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Media Watch: AP to Link to Newspapers with Scoops, Hulu Worth Nothing without Exclusive Content

Thompson on Hollywood By Maggie Lange | Thompson on Hollywood July 21, 2011 at 9:46AM

The AP has decided to give some credit where it’s due; they will acknowledge (and maybe even direct traffic to) news organizations that break big stories. Starting August 1, when the AP uses a local story, they will link back to the original. Nieman Lab disclosed the AP staff memo and reports: “because the AP is a cooperative, it has no legal obligation to credit its members. But ‘that’s a legal point, not a journalistic one,’ said Mike Oreskes, AP’s senior managing editor.”
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Thompson on Hollywood

The AP has decided to give some credit where it’s due; they will acknowledge (and maybe even direct traffic to) news organizations that break big stories. Starting August 1, when the AP uses a local story, they will link back to the original. Nieman Lab disclosed the AP staff memo and reports: “because the AP is a cooperative, it has no legal obligation to credit its members. But ‘that’s a legal point, not a journalistic one,’ said Mike Oreskes, AP’s senior managing editor.”

-Although Yahoo! is interested in buying Hulu’s streaming service after Microsoft dropped out of bidding, Yahoo! says Hulu is worthless without exclusive content. RapidTVNews reports that Yahoo! wanted a guarantee from Hulu’s current owners (Disney, News Corp, and Comcast-NBCUniversal) that they will give Hulu exclusive content for five years. Without that pledge, Hulu is “not worth anything.” Currently, Hulu has offered two years of exclusive content.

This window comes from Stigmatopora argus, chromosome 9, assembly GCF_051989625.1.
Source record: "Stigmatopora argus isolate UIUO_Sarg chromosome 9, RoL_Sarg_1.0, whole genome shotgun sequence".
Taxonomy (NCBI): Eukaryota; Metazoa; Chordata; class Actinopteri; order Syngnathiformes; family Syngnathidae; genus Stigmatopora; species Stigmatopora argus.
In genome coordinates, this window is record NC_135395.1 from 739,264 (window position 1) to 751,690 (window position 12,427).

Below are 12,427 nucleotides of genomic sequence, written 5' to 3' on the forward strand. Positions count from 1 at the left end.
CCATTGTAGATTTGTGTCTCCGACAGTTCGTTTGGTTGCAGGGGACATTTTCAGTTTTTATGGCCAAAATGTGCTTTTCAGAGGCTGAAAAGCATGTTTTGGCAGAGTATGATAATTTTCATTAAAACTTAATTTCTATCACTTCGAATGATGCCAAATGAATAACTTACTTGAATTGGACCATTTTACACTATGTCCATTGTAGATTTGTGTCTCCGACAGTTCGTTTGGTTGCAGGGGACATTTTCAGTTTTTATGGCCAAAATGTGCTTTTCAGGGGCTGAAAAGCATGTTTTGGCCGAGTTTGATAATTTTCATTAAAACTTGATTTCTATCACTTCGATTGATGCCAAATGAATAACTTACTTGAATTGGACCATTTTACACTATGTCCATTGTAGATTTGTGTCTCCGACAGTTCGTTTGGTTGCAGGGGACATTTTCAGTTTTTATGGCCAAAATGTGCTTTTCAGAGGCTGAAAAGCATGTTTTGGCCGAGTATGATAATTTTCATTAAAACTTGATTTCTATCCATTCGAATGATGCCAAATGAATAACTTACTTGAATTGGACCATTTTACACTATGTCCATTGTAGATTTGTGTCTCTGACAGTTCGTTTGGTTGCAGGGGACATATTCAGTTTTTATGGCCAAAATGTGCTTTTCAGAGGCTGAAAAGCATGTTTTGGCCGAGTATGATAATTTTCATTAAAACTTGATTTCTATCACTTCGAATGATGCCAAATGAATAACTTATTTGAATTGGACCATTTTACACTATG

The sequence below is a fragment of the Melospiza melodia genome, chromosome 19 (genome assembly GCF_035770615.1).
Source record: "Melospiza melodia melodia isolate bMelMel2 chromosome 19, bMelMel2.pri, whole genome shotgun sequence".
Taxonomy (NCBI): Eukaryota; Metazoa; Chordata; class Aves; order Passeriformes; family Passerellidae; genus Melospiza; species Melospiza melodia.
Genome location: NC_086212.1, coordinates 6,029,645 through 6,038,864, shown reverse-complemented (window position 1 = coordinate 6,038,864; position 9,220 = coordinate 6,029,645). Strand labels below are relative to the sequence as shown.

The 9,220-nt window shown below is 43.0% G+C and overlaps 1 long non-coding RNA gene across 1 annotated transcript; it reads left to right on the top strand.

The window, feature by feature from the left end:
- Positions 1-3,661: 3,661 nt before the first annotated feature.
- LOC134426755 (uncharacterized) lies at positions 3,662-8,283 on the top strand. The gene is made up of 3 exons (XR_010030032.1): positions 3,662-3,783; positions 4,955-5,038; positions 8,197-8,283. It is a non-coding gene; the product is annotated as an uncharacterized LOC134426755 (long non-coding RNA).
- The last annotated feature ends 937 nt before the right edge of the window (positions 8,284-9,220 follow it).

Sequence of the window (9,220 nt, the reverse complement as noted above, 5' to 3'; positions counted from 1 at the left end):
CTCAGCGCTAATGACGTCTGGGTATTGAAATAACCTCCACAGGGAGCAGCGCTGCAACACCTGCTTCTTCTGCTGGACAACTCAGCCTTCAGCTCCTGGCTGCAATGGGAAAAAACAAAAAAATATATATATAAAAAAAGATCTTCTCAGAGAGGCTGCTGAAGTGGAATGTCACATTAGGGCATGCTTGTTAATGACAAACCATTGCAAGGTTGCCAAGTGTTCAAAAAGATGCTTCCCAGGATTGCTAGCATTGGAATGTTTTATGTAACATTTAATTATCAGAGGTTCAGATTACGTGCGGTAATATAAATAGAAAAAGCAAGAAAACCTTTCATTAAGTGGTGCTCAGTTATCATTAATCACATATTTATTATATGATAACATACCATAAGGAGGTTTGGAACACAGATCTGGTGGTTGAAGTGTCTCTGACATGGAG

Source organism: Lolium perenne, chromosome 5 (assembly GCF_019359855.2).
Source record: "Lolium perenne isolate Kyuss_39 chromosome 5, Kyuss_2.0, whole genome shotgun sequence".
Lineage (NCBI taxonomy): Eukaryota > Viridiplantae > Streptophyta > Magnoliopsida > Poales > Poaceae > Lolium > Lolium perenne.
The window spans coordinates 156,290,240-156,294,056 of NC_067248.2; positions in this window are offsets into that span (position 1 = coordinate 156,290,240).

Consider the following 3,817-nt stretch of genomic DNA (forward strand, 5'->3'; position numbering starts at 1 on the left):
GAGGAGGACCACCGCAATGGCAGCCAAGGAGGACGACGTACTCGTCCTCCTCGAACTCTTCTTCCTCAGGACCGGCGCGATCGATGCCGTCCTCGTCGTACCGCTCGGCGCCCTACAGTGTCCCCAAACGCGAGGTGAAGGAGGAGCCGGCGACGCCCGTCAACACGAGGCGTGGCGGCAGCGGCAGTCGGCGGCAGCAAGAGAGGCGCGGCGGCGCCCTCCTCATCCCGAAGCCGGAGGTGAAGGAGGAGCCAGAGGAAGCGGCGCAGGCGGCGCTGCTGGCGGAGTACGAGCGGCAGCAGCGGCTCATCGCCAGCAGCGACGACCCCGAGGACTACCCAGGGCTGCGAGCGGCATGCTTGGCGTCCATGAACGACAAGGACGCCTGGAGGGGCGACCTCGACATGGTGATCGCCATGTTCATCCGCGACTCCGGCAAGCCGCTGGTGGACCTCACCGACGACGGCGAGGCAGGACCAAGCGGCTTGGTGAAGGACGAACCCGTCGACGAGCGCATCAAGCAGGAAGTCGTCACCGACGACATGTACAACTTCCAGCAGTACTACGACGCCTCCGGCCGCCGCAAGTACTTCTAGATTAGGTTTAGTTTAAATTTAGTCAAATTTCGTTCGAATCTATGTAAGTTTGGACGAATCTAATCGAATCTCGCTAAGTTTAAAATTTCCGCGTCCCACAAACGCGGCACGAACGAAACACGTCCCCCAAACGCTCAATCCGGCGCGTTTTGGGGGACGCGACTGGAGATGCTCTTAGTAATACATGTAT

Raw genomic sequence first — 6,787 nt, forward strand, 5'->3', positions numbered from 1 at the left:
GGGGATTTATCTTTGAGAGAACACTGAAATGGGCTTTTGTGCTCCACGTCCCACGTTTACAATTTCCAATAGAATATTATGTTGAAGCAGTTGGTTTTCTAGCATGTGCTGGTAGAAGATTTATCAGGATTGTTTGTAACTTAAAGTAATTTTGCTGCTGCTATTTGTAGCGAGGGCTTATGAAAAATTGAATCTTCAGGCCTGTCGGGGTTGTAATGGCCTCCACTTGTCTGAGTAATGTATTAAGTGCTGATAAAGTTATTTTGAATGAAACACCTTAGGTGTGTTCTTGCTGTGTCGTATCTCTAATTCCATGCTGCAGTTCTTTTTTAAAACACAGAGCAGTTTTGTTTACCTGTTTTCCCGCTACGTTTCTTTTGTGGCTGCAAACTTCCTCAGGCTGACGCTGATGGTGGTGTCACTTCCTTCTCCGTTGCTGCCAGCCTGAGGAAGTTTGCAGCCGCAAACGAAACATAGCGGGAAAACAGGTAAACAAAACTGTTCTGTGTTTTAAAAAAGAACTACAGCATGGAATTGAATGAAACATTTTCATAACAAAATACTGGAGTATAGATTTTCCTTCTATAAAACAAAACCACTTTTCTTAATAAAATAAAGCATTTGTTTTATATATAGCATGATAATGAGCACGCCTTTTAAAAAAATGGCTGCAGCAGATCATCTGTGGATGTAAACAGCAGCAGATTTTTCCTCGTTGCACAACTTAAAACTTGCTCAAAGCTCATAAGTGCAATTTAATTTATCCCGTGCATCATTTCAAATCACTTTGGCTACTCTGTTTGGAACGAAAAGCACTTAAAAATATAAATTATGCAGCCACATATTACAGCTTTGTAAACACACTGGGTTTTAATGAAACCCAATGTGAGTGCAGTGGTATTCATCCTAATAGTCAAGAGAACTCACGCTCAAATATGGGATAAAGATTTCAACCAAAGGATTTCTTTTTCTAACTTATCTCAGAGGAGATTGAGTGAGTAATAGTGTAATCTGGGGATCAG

-Are 140 characters' days numbered? Slate’s Farhad Manjoo argues for Twitter to double its character limit:

Proponents of Twitter's limit argue that I should feel frustrated when I tweet. The classic defense of the 140-character perimeter is that, as with a haiku or sonnet, a rigid form inspires creativity. I don’t buy it.For one thing, that argument positions Twitter as more high-minded than it really is, or needs to be. Obviously, we aren't all poets, and we shouldn't have to be to use a mainstream social network.

This article is related to: Studios, Web/Tech, Media, Disney , Twitter


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Born and raised in Manhattan, Anne Thompson grew up going to the Thalia and The New Yorker and wound up at grad Cinema Studies at NYU. She worked at United Artists and Film Comment before heading west as that magazine's west coast editor. She wrote for the LA Weekly, Sight and Sound, Empire, The New York Times and Entertainment Weekly before serving as West Coast Editor of Premiere. She wrote for The Washington Post, The London Observer, Wired, More, and Vanity Fair, and did staff stints at The Hollywood Reporter and Variety. She eventually took her blog Thompson on Hollywood to Indiewire. She taught film criticism at USC Critical Studies, and continues to host the fall semester of “Sneak Previews” for UCLA Extension.